"He's fucking faking he's dead. He faking he's fucking dead," says
the Marine. At that point a clatter of gunfire can be heard as one
of the Marines shoots the prisoner. Another voice can then be heard
saying: "He's dead now."

The footage was obtained by a team from the American NBC network
that was embedded with the Marine Corps during last week's seven-
day battle to capture the city of Fallujah, west of Baghdad, which
military commanders say has been a focus of Iraqi resistance. The
film was then pooled and made available to other media.

On the footage that was broadcast last night, NBC correspondent
Kevin Sites said that the five wounded Iraqi fighters had been left
in the mosque after Marines had fought their way into that part of
the city on Friday and Saturday. Ten other Iraqis had been killed
in the battle for the mosque. Instead of being passed to the rear
lines for treatment the wounded Iraqis were left in the mosque
until a second group of Marines entered the building on Saturday,
following reports that the building may have been reoccupied. Sites
said that at this point one of the five Iraqis was dead and that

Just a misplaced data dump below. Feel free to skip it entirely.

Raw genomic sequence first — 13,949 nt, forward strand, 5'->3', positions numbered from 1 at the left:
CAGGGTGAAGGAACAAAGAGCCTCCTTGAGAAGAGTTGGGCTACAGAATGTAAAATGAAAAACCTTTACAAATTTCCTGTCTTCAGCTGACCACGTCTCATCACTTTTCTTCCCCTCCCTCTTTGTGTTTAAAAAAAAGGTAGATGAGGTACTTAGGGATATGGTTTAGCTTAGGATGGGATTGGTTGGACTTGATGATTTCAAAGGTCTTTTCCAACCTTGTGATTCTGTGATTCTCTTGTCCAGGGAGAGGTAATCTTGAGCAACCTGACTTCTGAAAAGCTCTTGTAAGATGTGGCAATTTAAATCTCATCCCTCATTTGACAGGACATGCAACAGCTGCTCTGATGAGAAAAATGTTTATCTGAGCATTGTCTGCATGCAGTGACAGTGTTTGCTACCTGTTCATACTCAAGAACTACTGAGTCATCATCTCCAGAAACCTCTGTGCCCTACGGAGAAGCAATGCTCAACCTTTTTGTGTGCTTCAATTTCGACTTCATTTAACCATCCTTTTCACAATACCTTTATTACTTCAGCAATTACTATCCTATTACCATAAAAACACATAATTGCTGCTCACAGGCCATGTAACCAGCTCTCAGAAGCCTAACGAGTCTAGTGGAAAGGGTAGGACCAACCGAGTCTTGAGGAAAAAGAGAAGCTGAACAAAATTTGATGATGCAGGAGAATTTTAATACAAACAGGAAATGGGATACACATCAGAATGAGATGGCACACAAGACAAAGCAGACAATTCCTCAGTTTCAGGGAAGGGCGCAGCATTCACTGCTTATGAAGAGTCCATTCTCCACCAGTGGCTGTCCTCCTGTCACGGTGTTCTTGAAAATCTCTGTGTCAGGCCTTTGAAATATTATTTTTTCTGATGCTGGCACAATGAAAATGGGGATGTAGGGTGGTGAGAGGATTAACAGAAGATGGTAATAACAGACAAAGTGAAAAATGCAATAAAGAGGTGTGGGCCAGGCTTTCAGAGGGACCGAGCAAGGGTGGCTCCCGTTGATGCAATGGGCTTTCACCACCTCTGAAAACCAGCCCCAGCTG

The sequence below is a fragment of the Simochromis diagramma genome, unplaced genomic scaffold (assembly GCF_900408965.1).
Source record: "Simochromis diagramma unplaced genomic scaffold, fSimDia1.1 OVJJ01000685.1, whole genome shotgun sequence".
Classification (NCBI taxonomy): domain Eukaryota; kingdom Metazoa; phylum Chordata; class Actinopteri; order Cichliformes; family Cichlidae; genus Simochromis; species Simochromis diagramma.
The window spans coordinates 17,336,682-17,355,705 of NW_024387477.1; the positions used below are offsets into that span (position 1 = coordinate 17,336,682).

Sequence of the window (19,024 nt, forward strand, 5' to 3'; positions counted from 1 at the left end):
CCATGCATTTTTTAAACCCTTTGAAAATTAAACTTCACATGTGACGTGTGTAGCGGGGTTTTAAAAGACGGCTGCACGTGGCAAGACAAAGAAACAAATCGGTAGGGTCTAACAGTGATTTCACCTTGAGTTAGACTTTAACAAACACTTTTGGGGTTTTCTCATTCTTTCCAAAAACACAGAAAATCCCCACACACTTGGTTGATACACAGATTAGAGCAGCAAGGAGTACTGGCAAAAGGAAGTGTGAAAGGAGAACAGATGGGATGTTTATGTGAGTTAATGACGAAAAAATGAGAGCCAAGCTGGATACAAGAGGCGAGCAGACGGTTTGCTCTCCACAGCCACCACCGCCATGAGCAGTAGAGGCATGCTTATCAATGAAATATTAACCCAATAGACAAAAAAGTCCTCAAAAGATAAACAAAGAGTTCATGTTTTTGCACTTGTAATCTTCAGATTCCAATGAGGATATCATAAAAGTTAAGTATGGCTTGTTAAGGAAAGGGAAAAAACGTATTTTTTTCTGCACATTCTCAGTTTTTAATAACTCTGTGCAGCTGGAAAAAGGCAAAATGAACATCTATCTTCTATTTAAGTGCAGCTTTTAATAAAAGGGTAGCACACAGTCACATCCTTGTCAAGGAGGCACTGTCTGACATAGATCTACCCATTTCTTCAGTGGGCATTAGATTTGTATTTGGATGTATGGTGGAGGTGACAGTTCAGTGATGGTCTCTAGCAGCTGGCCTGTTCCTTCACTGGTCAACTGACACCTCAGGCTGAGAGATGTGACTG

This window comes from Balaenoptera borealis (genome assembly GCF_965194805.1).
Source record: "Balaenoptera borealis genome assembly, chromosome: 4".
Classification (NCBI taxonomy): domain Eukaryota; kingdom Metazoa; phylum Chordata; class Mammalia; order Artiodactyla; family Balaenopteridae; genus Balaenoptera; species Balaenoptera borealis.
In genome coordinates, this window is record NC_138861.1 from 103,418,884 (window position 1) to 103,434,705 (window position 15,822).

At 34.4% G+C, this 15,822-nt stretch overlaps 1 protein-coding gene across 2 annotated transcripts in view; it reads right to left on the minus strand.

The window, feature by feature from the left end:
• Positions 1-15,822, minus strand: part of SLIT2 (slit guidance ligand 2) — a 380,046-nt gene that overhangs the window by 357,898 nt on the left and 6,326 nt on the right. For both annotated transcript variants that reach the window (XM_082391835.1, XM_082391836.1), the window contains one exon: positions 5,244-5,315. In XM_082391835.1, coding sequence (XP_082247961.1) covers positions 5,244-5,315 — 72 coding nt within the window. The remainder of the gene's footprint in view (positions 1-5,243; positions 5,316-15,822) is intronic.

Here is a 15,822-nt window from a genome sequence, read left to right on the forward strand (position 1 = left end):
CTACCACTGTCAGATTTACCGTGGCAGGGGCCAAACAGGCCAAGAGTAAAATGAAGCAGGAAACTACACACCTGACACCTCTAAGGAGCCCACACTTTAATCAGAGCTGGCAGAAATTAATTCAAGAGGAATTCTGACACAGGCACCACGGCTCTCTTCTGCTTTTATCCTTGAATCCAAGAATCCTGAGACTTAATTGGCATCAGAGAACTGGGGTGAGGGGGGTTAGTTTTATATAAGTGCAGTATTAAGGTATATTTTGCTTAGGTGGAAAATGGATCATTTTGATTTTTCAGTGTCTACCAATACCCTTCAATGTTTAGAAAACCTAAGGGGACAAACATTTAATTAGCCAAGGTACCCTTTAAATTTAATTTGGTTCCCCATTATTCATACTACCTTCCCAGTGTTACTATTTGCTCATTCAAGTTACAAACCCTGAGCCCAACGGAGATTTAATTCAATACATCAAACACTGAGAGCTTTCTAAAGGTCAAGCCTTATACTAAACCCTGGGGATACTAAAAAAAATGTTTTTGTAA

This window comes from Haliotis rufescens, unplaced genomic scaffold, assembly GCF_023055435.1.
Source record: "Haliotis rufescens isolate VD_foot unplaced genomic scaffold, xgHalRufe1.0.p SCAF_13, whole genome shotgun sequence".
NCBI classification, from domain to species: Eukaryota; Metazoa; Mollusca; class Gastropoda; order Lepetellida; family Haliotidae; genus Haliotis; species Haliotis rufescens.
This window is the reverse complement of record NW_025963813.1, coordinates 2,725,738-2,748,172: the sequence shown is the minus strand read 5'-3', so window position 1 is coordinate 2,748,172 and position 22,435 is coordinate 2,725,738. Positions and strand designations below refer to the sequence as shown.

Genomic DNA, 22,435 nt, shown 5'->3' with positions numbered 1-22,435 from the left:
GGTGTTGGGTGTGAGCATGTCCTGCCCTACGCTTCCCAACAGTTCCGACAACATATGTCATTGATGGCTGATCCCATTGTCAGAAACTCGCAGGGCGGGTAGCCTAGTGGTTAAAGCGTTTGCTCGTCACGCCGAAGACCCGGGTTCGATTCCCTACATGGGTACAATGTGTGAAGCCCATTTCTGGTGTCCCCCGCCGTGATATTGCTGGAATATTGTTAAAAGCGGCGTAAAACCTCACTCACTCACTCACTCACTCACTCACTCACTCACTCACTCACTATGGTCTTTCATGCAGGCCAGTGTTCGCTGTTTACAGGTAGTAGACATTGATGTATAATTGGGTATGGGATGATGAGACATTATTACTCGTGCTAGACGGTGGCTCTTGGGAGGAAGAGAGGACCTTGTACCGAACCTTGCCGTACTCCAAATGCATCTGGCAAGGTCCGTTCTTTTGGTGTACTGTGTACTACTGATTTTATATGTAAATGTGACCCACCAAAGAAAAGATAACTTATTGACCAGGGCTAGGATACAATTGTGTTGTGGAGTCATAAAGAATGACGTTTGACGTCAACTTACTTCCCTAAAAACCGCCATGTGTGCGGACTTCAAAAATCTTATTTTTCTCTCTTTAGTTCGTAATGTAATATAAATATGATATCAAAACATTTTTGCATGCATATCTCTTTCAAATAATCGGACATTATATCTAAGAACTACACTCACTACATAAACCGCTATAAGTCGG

three of the others appeared to be close to death.

In his report accompanying the images, Sites said that one of the
Marines noticed that one of the wounded men was still breathing
before shouting that he was "faking it".

"The Marine then raises his rifle and fires into the man's head.
The pictures are too graphic for us to broadcast," said Sites. He
added: "The prisoner did not appear to be armed or threatening in
any way". Major Doug Powell, a spokesman for the Marine Corps in
Washington, told The Independent: "It's being investigated - I
can't say much more than that. It's being investigated for possible
law of war violations. A naval criminal investigation team is
looking into it."

The footage - some of the first to show the situation inside
Fallujah and the bloody nature of the street- by-street battle that
has taken place there - is the latest to emerge from Iraq to
contain possible evidence of war crimes perpetrated by the US

Other footage has shown troops shooting wounded fighters lying in